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Jagadamba Bhavani: the deadliest cannon

P. Ram Mohan
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It is probably the largest cannon in the world

AWE INSPIRING:The Jagadamba Bhavani Tope is pictured on the historic Koulas Fort in Nizamabad district.– Photo: K.V. Ramana
AWE INSPIRING:The Jagadamba Bhavani Tope is pictured on the historic Koulas Fort in Nizamabad district.– Photo: K.V. Ramana

The Jagadamba Bhavani Tope (cannon) located at the highest burz of historic Koulas Fort called the Raja Kunwar Padam Singh Gaur burz at Koulas village of Jukkal mandal in the district is probably the largest cannon not only in India but also in the world.

The cannon, which is 23 feet in length and weighs 70 tonnes, is made of iron and other alloys and is larger than that of Jaivana tope (20 feet length and 50 tonnes) on Jaipur fort and one on the Bijapur fort (15 ft and 55 tonnes) which were earlier considered the bigger cannons in India. The Jagadamba Bhavani tope has a caliber of 16’’ and explosive head of 150 kgs whereas its rival topes have 11 inches and 18 inches and 100 kg explosive heads respectively.

Statistics above reveal that the Jagadamba Bhavani cannon is undoubtedly the largest and deadliest cannon in the world. This is a rare example of technology and metallurgy which was unknown to mankind in 1725 AD when it was set up on the fort. It sounds like a bell when hit by a hard object and has two parts -- cannon and primer.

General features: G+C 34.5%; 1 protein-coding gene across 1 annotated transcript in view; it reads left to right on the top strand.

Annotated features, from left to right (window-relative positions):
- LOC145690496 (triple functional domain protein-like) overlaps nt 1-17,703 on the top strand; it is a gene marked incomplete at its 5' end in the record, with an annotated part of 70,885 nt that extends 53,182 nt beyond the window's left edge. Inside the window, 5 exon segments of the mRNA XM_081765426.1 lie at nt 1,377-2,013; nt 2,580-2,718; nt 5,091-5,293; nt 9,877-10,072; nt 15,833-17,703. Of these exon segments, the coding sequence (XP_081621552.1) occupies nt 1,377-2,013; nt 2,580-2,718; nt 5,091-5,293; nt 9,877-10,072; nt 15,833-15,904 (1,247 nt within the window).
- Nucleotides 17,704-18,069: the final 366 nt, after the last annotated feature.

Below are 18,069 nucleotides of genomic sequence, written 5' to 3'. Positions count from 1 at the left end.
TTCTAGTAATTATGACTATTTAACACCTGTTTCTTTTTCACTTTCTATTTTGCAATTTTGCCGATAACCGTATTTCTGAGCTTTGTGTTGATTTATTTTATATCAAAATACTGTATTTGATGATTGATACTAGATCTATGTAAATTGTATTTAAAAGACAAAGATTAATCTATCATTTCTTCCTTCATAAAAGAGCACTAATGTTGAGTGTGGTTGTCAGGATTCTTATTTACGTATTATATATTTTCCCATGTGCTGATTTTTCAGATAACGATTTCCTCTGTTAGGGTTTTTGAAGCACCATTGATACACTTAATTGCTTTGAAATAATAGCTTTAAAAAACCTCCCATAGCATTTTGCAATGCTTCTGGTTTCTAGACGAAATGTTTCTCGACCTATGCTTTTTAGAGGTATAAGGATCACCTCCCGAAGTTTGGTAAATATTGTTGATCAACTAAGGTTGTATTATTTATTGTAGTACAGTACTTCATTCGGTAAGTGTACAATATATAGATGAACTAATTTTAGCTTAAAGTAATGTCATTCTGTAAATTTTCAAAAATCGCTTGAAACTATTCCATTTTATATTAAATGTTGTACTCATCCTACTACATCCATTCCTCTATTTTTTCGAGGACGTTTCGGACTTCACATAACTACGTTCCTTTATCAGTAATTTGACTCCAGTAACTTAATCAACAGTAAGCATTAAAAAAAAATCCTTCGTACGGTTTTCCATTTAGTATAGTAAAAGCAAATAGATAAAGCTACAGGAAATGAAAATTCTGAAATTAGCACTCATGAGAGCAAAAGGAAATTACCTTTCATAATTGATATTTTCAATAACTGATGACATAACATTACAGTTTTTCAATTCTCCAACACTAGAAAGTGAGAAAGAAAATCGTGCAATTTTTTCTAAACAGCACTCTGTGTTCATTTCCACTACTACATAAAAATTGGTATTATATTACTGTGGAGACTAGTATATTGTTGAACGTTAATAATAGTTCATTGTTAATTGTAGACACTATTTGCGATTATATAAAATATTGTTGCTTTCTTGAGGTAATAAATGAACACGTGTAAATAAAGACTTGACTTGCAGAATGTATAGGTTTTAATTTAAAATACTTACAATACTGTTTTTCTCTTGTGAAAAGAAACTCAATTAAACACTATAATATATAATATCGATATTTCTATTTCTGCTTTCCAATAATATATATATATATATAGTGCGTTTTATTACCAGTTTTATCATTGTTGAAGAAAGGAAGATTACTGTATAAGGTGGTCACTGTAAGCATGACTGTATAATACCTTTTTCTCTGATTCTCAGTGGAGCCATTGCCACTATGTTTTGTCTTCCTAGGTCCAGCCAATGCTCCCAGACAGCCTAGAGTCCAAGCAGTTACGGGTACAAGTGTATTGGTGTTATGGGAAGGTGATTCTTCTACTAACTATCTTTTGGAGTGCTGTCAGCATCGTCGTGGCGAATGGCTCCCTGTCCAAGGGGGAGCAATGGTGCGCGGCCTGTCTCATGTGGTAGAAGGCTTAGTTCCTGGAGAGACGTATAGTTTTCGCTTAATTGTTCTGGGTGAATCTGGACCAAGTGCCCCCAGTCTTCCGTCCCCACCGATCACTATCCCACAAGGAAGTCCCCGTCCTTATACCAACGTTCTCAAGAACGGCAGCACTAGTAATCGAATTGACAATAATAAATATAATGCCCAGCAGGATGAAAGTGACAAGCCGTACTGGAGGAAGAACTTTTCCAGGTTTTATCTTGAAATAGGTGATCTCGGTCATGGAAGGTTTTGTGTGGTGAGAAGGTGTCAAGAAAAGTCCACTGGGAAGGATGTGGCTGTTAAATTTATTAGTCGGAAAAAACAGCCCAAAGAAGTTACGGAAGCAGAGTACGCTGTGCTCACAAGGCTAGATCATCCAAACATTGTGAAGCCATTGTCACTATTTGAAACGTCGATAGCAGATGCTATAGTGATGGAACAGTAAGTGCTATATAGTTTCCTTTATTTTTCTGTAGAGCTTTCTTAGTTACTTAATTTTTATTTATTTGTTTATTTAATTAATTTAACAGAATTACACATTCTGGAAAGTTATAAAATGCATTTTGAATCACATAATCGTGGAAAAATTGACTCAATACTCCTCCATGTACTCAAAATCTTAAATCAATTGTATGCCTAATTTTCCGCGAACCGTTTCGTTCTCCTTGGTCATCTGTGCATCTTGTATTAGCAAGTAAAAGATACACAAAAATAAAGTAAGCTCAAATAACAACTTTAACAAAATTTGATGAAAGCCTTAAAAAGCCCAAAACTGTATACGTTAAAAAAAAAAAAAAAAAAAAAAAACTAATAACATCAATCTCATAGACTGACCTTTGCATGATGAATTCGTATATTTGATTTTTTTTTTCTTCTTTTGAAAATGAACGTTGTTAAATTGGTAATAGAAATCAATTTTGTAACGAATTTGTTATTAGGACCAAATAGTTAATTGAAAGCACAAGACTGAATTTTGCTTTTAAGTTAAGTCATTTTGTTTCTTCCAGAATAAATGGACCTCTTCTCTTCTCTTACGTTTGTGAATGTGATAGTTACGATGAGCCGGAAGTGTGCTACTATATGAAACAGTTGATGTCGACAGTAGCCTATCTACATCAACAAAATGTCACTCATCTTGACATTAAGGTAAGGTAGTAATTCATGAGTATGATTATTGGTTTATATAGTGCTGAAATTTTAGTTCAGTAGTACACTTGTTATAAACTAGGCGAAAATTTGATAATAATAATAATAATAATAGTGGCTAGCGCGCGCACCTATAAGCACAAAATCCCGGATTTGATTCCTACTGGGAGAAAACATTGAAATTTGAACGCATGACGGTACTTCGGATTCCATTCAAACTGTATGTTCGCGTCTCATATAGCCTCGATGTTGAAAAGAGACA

Explaining the significance of the cannon, Col. Ajith Kumar Singh Gaur, the great grandson of Raja Padam Singh and an expert in guns in the Indian Army, said that eight elephants and a few hundred men were pressed into service to take and place it on the burz in those days.

Firing technique

Iron and stone balls were used as projectiles. First, iron and stone balls were put inside the cannon and then 150 kg gun powder was stuffed in it and primer. The primer was lit by a wick and the firer used to jump into a big water tank built next to the cannon to save himself from sounds, burns and concussion effect. It was tested few times and declared battleworthy, says Mr. Singh, who has a doctorate in metallurgy and teaches the subject in defence.

Performing puja, a couple of days ago to the cannon, as has been their family tradition, on the fort, which was 150 kilometres away from Hyderabad city on the Hyderabad-Nanded road, he said because of the cannon set up with the blessings of Goddess Bhavani, no enemy dared to attack the fort in the last three centuries.

The fort was occupied by the brave Rajput king Raja Kunwar Gopal Singh Gaur in 1724 AD.

He was the associate of the Asaf Zah-I (first Nizam). The Nizam granted him Koulas, Khandar and few parts in Maharashtra for his bravery in the battle of Balapur and Shakkar Kheda. Raja Gopal Singh renovated the fort and built the Jagadamba Bhavani temple on the fort which is some 400 ft high.


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